10 Things You Didn’t Know About Becoming a Published Author
By Alexandra Sokoloff
I’ve been a professional writer all my adult life (depending on what you want to call “adult”!). Before I wrote my first book, I was a screenwriter for ten years, which is quite different from writing books. There were a million things that surprised my about the author business – and life – as contrasted to the movie business. Here are just ten.
- As a published author you travel ALL THE TIME.
Really, this shocked me. As a screenwriter I would travel for research but the work takes place in Los Angeles. As an author I spend about a third of my time on the road. I don’t do as many bookstore signings as I used to, because (at least in the US) no one does as many bookstore signings anymore. Marketing has moved online, to blogs like this one! But I do go to book conventions and writing conferences all the time, for signings, promotion and networking. I love the travel – it’s a great balance to the solitude of the author life. And it’s a good thing I do love it—because now that I live half the time in Scotland (with Scottish crime author Craig Robertson), I’m doing conferences on both sides of the pond.
2. Readers want to know you.
This was another total shock. No one cares about screenwriters. The movie studios work very hard to pretend you don’t exist. But the genre communities in the book world are like a big gypsy family. Many readers want to meet authors and interact with them personally on social media sites. They are passionate supporters of their favorite authors’ careers. I have been staggered at how generous readers are with both writing encouragement and promotional support. It’s a wonderful, symbiotic relationship that I have come to cherish.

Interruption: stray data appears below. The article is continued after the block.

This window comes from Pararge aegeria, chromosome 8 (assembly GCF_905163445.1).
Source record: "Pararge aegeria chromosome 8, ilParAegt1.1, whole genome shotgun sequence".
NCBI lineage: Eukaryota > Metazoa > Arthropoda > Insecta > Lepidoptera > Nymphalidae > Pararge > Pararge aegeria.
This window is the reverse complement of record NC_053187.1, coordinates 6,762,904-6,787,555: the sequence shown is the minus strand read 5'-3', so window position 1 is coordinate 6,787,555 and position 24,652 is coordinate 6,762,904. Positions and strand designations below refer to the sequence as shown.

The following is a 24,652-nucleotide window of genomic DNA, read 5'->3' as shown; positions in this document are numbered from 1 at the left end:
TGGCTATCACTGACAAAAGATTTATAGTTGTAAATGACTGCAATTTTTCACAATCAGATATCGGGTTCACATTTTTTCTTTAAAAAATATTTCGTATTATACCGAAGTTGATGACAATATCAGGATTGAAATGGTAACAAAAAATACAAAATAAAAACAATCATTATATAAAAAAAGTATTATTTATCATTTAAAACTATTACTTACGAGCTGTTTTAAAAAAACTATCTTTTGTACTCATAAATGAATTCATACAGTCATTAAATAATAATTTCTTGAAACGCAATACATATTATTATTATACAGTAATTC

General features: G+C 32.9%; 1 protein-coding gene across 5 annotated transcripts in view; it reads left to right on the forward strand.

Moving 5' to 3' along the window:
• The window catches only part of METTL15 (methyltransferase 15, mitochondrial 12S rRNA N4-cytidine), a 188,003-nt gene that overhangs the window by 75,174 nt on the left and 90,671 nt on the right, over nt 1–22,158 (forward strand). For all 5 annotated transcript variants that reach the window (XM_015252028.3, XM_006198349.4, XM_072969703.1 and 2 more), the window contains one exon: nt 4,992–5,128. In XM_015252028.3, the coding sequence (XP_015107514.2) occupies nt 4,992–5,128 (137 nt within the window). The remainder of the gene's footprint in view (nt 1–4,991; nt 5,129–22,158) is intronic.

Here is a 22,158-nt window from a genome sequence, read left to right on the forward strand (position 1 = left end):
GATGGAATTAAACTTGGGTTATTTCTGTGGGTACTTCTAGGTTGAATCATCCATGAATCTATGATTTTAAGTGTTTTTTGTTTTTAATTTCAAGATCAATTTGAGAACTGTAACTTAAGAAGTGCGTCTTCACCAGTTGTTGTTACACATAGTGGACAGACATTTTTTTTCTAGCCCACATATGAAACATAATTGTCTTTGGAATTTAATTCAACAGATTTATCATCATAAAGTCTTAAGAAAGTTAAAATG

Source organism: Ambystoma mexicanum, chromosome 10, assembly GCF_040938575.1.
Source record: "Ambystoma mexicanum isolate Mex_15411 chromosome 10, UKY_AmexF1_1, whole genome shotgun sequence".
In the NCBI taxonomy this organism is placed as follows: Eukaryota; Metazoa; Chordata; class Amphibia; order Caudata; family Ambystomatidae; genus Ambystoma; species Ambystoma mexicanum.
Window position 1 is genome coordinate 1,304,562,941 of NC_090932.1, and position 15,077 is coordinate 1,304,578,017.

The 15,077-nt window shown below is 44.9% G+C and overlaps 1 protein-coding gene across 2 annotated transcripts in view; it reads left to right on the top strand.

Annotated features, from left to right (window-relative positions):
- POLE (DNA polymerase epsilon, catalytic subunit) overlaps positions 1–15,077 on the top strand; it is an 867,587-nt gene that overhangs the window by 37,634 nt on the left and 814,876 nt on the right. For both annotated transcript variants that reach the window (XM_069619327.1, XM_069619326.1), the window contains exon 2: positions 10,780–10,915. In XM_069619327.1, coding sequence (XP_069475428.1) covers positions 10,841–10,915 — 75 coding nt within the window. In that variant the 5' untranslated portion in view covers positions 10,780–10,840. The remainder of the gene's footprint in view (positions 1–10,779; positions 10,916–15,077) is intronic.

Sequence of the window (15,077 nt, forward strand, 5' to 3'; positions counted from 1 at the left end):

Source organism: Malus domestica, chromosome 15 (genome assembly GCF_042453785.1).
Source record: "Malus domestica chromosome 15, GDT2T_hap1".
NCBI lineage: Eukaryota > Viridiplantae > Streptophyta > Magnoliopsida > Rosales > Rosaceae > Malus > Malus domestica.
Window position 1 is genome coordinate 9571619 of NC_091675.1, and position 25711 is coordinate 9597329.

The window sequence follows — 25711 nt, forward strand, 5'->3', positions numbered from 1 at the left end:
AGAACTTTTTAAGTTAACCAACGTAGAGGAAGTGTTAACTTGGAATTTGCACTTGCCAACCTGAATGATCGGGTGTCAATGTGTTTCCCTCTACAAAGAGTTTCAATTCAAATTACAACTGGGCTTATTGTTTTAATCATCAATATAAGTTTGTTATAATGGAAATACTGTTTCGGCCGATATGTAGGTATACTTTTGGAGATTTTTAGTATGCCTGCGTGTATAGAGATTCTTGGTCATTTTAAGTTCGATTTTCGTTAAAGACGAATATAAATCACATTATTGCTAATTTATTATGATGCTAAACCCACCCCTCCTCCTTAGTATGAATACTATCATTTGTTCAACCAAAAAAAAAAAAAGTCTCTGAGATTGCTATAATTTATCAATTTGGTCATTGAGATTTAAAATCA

3. Writing doesn’t get easier, but you do get more confident about it.
The more books you write, the more you realize that no matter what, you will figure out how to get to “The End”. There will always be a point at which you think you’re going to have to give back the advance because you are never going to pull this thing off. But after a couple of books, or five, you will remember that you have always thought that, and usually at about the same point in every book (“the three-quarter drop-dead” is what a film development friend of mine calls it.) And you will keep going and you will finish and it will be fine. Except for maybe this one. This one might be the one that kills me.
4. The level at which you sell your first book is very difficult to break free from.
That sale price sets the price that the price for subsequent books will be based on. So if you are thinking of writing a book I can tell you – it helps to write the BIGGEST book you can think of. You only get that chance to break in once.
5. You get to dress up. A lot.
This is one of the most fun surprises of being an author. Writing conventions are almost non-stop parties, which means I can change clothes all day and all night long. A lot of people go casual, but I really like dressing up, and I like wearing slightly outrageous things, and I’ve found readers really appreciate my fashion – um, risks. It’s a great conversational icebreaker.